I was that kid—the one who loved fairy tales and imagined herself as the heroine, the sidekick (okay, I didn’t do much Disney as a kid so I had to make those up), and occasionally as the villain (when the protagonist was just too meh to be interesting). Still, there were a few that I just couldn’t get into. The Wizard of Oz was one. Peter Pan was another. Well, when someone did a great job of turning the former into a fabulous YA retelling, I had to give the latter a shot, too. Right?
Problem was, I was certain I’d be disappointed.
I mean, we are talking about the immature, cocky, selfish brat otherwise known as Peter Pan, right? That one? Of course, I’d hate it. Then again, someone had made Dorothy something other than a whiny brat, so… maybe?
And at least it had a fabulous cover. I mean, seriously, check out this cover of Dust—a Peter Pan retelling.
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Can this Retelling Make Me Love a Book I Never Liked?
Well, I don’t know if I’ll ever like the original Peter Pan, but this book… oh boy!
Kara Swanson skillfully—almost magically, in fact—weaves a believable tale of… Sorry. I have to do it. It’s true. Faith. Trust. Pixie dust!
Without ever referring directly to Jesus (and really, this is one book where I think that was a solid developmental choice), Swanson dives into this tale and shows both what a lack of faith does, how our actions can influence someone else’s faith, and what happens when we finally grasp at that faith once more. In a beautiful, symbolic picture of faith in the Christian life, she reminds us of Where our faith comes from and why we need to value and trust it.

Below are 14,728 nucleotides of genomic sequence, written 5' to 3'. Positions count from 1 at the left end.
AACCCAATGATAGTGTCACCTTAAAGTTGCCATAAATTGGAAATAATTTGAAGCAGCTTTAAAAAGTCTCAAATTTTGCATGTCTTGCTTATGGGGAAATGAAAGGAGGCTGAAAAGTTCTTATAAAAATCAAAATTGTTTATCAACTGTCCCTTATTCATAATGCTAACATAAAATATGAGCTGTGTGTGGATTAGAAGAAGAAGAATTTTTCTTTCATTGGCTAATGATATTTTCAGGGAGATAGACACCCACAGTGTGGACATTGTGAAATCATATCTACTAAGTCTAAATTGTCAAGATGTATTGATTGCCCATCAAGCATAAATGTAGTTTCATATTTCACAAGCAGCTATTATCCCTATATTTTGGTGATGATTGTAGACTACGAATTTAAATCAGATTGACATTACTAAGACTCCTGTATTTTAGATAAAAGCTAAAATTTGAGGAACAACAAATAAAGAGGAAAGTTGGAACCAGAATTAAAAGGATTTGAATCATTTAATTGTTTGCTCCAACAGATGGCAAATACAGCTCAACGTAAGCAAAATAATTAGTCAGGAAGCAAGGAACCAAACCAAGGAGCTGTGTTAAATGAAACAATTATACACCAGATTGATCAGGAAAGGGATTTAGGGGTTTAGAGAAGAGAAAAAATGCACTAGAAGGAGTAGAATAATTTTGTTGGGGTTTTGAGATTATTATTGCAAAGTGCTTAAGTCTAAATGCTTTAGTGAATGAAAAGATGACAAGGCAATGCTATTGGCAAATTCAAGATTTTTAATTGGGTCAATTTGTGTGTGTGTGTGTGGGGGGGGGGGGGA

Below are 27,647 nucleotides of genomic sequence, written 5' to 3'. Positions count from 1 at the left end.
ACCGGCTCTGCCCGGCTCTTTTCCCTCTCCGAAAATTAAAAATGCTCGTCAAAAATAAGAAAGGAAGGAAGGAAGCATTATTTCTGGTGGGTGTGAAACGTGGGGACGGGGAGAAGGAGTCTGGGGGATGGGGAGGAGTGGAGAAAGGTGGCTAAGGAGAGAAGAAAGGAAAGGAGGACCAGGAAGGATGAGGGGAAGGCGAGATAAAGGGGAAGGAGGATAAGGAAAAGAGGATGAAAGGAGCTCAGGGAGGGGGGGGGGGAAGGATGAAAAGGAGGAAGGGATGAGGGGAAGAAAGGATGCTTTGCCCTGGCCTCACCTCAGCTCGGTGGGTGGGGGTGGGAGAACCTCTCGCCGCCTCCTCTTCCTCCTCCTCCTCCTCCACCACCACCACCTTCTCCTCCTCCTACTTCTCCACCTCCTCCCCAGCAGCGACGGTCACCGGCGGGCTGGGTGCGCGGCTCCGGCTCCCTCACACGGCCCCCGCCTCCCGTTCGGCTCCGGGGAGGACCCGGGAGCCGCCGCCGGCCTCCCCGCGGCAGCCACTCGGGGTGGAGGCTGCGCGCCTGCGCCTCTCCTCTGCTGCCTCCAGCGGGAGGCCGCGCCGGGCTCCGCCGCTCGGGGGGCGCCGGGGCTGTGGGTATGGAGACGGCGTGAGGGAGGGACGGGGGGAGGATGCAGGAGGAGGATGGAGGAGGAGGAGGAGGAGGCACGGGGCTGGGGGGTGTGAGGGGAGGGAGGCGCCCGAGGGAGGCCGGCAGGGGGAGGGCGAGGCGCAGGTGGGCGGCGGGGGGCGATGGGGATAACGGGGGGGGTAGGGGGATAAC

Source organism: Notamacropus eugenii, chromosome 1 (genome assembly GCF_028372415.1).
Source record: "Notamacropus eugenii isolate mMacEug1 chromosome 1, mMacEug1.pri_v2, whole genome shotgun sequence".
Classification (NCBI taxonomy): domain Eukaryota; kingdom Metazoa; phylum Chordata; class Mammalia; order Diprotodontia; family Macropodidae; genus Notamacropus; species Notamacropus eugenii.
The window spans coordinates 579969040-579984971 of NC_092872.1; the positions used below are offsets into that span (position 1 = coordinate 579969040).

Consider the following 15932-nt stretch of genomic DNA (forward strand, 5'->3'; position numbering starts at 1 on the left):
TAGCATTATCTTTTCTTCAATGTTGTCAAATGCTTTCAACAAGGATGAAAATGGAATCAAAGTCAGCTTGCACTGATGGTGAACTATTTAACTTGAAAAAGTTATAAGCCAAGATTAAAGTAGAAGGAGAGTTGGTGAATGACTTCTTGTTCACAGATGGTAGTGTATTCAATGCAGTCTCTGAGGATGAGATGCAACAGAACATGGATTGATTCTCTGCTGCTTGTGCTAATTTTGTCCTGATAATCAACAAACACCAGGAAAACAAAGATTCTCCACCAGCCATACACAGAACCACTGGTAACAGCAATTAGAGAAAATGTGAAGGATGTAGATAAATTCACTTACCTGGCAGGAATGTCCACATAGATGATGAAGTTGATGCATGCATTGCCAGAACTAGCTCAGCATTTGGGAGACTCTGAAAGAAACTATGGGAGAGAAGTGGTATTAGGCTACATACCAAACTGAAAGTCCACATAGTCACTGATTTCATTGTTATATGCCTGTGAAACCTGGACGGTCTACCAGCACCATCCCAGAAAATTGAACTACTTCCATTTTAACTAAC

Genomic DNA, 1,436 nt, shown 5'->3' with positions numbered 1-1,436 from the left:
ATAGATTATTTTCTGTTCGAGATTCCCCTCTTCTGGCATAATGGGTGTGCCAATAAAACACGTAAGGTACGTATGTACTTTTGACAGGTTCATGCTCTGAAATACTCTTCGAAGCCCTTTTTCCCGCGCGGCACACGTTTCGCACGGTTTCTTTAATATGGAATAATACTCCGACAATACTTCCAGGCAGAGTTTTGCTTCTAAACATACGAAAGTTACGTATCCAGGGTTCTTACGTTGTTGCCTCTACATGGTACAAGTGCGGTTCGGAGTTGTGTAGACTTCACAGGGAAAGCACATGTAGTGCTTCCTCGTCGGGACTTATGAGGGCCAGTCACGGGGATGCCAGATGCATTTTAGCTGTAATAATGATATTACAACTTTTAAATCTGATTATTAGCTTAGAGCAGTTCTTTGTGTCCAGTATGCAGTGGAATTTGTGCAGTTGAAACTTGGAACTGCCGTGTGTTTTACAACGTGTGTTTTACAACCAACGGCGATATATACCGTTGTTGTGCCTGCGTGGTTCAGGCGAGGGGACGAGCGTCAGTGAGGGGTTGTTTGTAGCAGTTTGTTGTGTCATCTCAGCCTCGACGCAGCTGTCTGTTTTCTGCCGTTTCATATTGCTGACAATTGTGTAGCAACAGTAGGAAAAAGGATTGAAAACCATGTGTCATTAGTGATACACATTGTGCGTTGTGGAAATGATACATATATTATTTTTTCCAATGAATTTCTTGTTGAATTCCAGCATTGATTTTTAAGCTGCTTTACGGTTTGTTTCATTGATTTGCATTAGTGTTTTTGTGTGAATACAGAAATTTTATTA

Though she never said anything about it, I couldn’t get that scripture in Matthew about the mustard seed out of my mind. Faith is powerful—both its existence and the lack thereof. And throughout Dust, Claire’s interactions with Peter Pan show this.
In this book, Trust is just as powerful.
Over and over Claire puts trust in all the wrong things, and as a result, she’s conflicted at every turn. There’s a solid lesson in this illustration. However, it could easily be misconstrued as promoting the idea that we need to trust ourselves or our hearts to guide us. I don’t think that’s what the author means at all, but of the three strong elements, this one was the easiest to “get wrong” so to speak.
The truth, however, is that well-placed trust in the One who is truly trustworthy is fertile soil for that faith. Swanson demonstrates how easy it is to grow the wrong thing if one isn’t careful and all without a single hint at “teaching a lesson.” Instead, she uses excellent storytelling to show what she hopes to convey.
Pixie dust—a metaphor?
Perhaps for the transforming power of Jesus’ blood? One can’t help but see parallels. All through the story, that blood has the power to save or destroy—all based on darkness and light. Peter Pan helps her see why she needs to turn to Light and reject darkness. In the process, Claire’s humanity still affects how she sees things and how she uses that dust.
Did Swanson do it? Did she make me like Peter Pan?
She made me love her rendering of him. Every objection I’ve ever had was addressed, not necessarily ironed out and tied with a neat bow, but definitely solved. Well written, imaginative, relatable, and even the present tense writing was mostly bearable! That’s some skillful storytelling.
Recommended for lovers of Peter Pan and those who don’t alike. Not recommended for those who don’t enjoy speculative fiction featuring magical people and worlds.